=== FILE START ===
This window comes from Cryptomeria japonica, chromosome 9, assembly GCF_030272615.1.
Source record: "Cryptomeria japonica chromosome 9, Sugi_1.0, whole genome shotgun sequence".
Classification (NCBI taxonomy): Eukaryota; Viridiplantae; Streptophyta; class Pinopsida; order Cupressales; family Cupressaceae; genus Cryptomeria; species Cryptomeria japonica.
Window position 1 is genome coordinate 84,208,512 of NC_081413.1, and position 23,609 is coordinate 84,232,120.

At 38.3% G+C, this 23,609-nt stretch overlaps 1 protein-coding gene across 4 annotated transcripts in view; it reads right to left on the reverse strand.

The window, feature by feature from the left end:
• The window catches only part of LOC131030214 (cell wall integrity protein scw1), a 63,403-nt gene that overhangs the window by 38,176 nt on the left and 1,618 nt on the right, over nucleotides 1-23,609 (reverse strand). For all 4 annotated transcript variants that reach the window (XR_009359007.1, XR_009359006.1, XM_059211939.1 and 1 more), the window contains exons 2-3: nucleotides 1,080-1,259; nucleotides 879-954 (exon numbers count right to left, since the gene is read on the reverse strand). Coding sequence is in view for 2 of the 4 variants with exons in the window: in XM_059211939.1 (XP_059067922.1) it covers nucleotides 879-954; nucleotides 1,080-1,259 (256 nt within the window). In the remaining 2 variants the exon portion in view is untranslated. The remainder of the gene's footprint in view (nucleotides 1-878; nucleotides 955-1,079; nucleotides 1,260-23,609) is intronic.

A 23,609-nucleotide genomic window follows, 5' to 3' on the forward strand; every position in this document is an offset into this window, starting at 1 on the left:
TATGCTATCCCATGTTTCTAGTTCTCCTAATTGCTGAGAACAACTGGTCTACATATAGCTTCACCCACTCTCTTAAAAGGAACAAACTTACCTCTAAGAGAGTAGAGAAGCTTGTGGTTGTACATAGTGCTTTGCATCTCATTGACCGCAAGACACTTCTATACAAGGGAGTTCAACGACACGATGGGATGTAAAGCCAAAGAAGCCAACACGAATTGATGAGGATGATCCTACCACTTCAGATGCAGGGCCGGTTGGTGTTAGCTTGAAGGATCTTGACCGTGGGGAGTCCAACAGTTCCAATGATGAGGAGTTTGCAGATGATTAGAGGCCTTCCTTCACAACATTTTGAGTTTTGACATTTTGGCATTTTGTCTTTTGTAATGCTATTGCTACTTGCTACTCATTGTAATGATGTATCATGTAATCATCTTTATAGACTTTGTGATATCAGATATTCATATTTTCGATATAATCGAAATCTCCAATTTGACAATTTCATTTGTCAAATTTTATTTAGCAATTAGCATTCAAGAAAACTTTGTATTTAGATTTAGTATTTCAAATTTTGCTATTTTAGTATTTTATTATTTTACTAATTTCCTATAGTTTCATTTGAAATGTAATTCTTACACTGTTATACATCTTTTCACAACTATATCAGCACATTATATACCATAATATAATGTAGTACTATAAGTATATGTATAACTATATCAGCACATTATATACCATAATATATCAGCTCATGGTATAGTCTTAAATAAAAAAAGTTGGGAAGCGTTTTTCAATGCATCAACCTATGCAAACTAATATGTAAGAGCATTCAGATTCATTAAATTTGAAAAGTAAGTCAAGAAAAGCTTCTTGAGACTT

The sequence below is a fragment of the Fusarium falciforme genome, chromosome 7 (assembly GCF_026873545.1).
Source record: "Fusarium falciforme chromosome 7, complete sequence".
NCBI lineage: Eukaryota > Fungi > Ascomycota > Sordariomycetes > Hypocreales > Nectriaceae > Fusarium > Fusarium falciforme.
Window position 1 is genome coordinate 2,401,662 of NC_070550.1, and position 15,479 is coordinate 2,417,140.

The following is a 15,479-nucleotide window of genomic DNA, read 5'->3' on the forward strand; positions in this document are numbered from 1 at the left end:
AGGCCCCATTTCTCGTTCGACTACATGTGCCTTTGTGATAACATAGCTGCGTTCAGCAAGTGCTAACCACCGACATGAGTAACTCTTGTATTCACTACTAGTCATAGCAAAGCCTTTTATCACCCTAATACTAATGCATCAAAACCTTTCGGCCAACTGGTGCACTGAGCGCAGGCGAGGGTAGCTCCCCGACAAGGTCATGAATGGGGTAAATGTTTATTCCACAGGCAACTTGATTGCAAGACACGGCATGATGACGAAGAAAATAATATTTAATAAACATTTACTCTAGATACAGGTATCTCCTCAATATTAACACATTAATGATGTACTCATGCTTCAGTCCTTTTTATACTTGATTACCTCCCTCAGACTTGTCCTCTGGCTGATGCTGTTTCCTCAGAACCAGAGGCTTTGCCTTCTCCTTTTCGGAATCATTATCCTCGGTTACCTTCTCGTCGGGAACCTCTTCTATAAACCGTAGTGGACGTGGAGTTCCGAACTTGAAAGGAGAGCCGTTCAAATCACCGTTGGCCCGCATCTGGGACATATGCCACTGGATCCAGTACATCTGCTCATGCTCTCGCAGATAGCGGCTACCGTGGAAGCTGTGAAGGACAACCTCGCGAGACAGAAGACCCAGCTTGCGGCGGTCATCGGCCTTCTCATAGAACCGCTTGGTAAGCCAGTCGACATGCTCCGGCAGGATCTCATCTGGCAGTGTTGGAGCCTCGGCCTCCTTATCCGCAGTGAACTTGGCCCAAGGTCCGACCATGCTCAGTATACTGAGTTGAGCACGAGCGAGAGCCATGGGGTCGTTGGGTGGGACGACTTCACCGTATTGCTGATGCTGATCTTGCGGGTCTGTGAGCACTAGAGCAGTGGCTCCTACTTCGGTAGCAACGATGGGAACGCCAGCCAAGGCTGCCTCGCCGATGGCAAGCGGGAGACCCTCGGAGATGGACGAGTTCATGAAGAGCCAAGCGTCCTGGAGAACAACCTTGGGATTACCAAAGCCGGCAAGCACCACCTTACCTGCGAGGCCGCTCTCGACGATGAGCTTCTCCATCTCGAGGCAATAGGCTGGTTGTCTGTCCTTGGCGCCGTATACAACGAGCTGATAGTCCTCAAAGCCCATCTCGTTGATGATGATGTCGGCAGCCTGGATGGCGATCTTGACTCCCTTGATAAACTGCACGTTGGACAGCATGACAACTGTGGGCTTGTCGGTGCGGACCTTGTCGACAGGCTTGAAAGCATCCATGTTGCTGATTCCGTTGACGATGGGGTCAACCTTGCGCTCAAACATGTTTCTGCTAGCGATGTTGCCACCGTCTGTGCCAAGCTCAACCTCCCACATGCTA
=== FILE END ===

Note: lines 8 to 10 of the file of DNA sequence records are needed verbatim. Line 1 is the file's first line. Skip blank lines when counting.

A 23,609-nucleotide genomic window follows, 5' to 3' on the forward strand; every position in this document is an offset into this window, starting at 1 on the left:
TATGCTATCCCATGTTTCTAGTTCTCCTAATTGCTGAGAACAACTGGTCTACATATAGCTTCACCCACTCTCTTAAAAGGAACAAACTTACCTCTAAGAGAGTAGAGAAGCTTGTGGTTGTACATAGTGCTTTGCATCTCATTGACCGCAAGACACTTCTATACAAGGGAGTTCAACGACACGATGGGATGTAAAGCCAAAGAAGCCAACACGAATTGATGAGGATGATCCTACCACTTCAGATGCAGGGCCGGTTGGTGTTAGCTTGAAGGATCTTGACCGTGGGGAGTCCAACAGTTCCAATGATGAGGAGTTTGCAGATGATTAGAGGCCTTCCTTCACAACATTTTGAGTTTTGACATTTTGGCATTTTGTCTTTTGTAATGCTATTGCTACTTGCTACTCATTGTAATGATGTATCATGTAATCATCTTTATAGACTTTGTGATATCAGATATTCATATTTTCGATATAATCGAAATCTCCAATTTGACAATTTCATTTGTCAAATTTTATTTAGCAATTAGCATTCAAGAAAACTTTGTATTTAGATTTAGTATTTCAAATTTTGCTATTTTAGTATTTTATTATTTTACTAATTTCCTATAGTTTCATTTGAAATGTAATTCTTACACTGTTATACATCTTTTCACAACTATATCAGCACATTATATACCATAATATAATGTAGTACTATAAGTATATGTATAACTATATCAGCACATTATATACCATAATATATCAGCTCATGGTATAGTCTTAAATAAAAAAAGTTGGGAAGCGTTTTTCAATGCATCAACCTATGCAAACTAATATGTAAGAGCATTCAGATTCATTAAATTTGAAAAGTAAGTCAAGAAAAGCTTCTTGAGACTT

The sequence below is a fragment of the Fusarium falciforme genome, chromosome 7 (assembly GCF_026873545.1).